I agree, the finger print method is to slow. So i was happy to hear apple had something cooking. But my password is really long so tap to unlock is what i like most about the app. Im sure I’ll personally ise both until apple sherlocks all the features i use… But even then i’d keep an eye on macID.

  • Phil Randle

    Apple’s version would be better, the only way I could get MacID to work reliably is to prevent the mac from going to sleep, otherwise most of the ‘features’ wouldn’t work reliably because the bluetooth wouldn’t stay awake.

    Apple’s implementation obviously wouldn’t have this issue as it would be implemented natively. To be honest, more then Touch ID on the iPhone, I want them to take advantage of the ‘paired’ Apple Watch, if I am wearing my watch and a passcode requires entering, I can tap the screen of my watch and the password is entered in.

  • chjode

    I use MacID daily and it works reliably and fast. I use it from my Pebble most often and like that at work when I walk away from my Mac (open office seating), it locks immediately.

    • Never had problems with mine either. Works very reliably.

      • Abhijeet Gupta

        I agree, i use it on my iPhone and the unlocking process is fast, accurate and very very reliable, i look forward to use this one even if apple bakes the feature in OS X.

  • To unlock, MacID has three steps (when phone is locked): swipe, tap, scan. Apple’s native implementation will most likely have only one step: scan. “Tap on trackpad” feature has never worked for me reliably. More often than not, MacID would lock my Mac even when my phone is zero inches from the laptop. Very annoying.

    At the end of the day, native solution is the best solution.

    • The basic process you described (swipe, tap, scan) is exactly why I never saw the appeal in MacID and similar apps.

      • I use the tap to unlock feature to unlock my mac on a regular basis. I only use the swipe, tap, scan, for authorizing my password elsewhere. I also have the proximity set up so normally I don’t even have to use the tap to unlock. But that is just me.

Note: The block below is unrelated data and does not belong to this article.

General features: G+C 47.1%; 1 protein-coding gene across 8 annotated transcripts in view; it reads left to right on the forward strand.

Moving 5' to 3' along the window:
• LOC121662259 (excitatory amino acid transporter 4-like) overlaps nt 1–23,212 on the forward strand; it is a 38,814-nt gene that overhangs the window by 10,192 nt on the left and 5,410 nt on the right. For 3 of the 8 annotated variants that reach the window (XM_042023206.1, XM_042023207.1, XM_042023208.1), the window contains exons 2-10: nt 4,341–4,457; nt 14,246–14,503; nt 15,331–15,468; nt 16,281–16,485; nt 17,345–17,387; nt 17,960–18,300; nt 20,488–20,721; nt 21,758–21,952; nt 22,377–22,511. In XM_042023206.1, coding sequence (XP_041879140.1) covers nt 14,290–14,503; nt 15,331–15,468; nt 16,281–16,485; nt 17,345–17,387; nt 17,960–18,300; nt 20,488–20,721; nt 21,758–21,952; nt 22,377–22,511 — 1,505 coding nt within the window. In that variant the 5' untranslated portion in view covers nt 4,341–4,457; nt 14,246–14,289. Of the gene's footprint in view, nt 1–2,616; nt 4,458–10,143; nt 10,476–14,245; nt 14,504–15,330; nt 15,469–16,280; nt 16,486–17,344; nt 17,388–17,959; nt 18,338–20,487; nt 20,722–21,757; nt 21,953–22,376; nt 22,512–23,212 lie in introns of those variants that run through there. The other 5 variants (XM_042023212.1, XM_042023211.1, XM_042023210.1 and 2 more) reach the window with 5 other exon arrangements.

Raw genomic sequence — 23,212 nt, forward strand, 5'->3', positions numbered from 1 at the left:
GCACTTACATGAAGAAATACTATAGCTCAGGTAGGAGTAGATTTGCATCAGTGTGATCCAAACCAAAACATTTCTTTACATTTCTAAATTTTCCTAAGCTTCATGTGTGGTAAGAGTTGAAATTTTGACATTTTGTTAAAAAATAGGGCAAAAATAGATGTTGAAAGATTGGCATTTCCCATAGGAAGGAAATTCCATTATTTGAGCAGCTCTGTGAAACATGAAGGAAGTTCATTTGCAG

• :D

        Better than entering a 20 character password each time
        MacID only works about 80% of the time for me though

  • askep3

    “Overall, Apple’s general focus is to make something that meets criteria for stability and ease of use. Advanced users who want more options to configure are often left in the dark to hope that third-party developers can reach out and fill their needs.”
    Tru, I didn’t think of that

  • askep3


  • askep3

    Wouldn’t apples implementation be more secure? You give Mac ID your password and then it enters it, with apples implementation it would actually use the confirmation from the iPhone to the mac and that would unlock it?

  • Vebs

    You should always declare when a post is sponsored.

    I understand that jailbreak news is very scarce and in order to generate revenues, something is required. But such kind of advertisement is unacceptable.

    And if you are unbiased, you should have also mentioned other apps with similar features.

    • We always do clearly label when a post is sponsored, and this specific post was not one of them.

      I don’t think Anthony is hiding his appreciation for MacID. He’s written several posts about it in the past and he is pretty vocal about what he thinks of the app.

      So yes, he is biased towards this app. Like I am biased towards 1password for managing my passwords, or Tweetbot for checking out Twitter, or Reeder for keeping up with my RSS feed.

      If you were looking for unbiased news or app reviews, I’m sorry to say you won’t find it here. Instead you will find writers that are passionate and picky about certain things.

      This said, we’re not taking money to voice our preferences. And when we do, we actually clearly label the post as sponsored. For the record, this is our archive of sponsored posts http://www.idownloadblog.com/tag/sponsored/

    • :D

      Yh I think he’s just a fan

  • I don’t use MacID or a similar app, but “if” Apple was to release such a feature, I would definitely use it, at least on my laptop. Unless I need the bells and whistles of a third-party app, I like to rely on a first party option instead.

    • Anonymous

      Totally agree with you. Stock is always best!

  • Great! Now FBI can force us to unlock not just our iPhones, but also our Macs! I’m very curious about Apple’s implementation of this feature. It’s a very crucial step.

  • Great Article. I use MacID every single day. It has become a natural part of my workflow. You know what my favorite part is? Being able to send the clipboard to the other device. this comes in handy almost everyday when I am trying to log into something because while having 1password on my mac is amazing, I can’t just unlock it with my fingerprint. On my phone I can so that is much faster and then sending it to my mac is a breeze!

    • :D

      Check out Copied – it’s a really good clipboard manager that really takes things a step further. It’s free on iOS but you need to buy both the IAP and the Mac version to sync.

      *Not associated with the dev btw it’s just an app I really like
      There are alternatives like CloudClip which is free – Copied is more advanced but CloudClip is still really gd for basic use

  • Dodgy Debjit

    Just managed to get Apple to refund me on MacID as it never worked reliably.